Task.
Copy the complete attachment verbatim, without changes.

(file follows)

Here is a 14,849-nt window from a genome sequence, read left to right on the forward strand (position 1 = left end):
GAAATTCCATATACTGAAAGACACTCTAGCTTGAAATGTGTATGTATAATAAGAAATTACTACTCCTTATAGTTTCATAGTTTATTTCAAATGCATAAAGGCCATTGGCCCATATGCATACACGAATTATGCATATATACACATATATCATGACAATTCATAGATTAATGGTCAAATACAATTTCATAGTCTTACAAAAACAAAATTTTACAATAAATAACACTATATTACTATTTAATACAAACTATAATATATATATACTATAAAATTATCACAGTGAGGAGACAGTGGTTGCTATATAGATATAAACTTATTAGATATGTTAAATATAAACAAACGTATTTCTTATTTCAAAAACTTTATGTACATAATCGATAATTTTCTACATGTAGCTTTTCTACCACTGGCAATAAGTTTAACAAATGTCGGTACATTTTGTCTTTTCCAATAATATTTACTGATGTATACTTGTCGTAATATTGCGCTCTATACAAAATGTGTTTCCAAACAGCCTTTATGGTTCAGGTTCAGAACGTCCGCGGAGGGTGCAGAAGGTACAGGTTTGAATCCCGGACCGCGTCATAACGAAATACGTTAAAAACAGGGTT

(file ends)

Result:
Here is a 14,849-nt window from a genome sequence, read left to right on the forward strand (position 1 = left end):
GAAATTCCATATACTGAAAGACACTCTAGCTTGAAATGTGTATGTATAATAAGAAATTACTACTCCTTATAGTTTCATAGTTTATTTCAAATGCATAAAGGCCATTGGCCCATATGCATACACGAATTATGCATATATACACATATATCATGACAATTCATAGATTAATGGTCAAATACAATTTCATAGTCTTACAAAAACAAAATTTTACAATAAATAACACTATATTACTATTTAATACAAACTATAATATATATATACTATAAAATTATCACAGTGAGGAGACAGTGGTTGCTATATAGATATAAACTTATTAGATATGTTAAATATAAACAAACGTATTTCTTATTTCAAAAACTTTATGTACATAATCGATAATTTTCTACATGTAGCTTTTCTACCACTGGCAATAAGTTTAACAAATGTCGGTACATTTTGTCTTTTCCAATAATATTTACTGATGTATACTTGTCGTAATATTGCGCTCTATACAAAATGTGTTTCCAAACAGCCTTTATGGTTCAGGTTCAGAACGTCCGCGGAGGGTGCAGAAGGTACAGGTTTGAATCCCGGACCGCGTCATAACGAAATACGTTAAAAACAGGGTT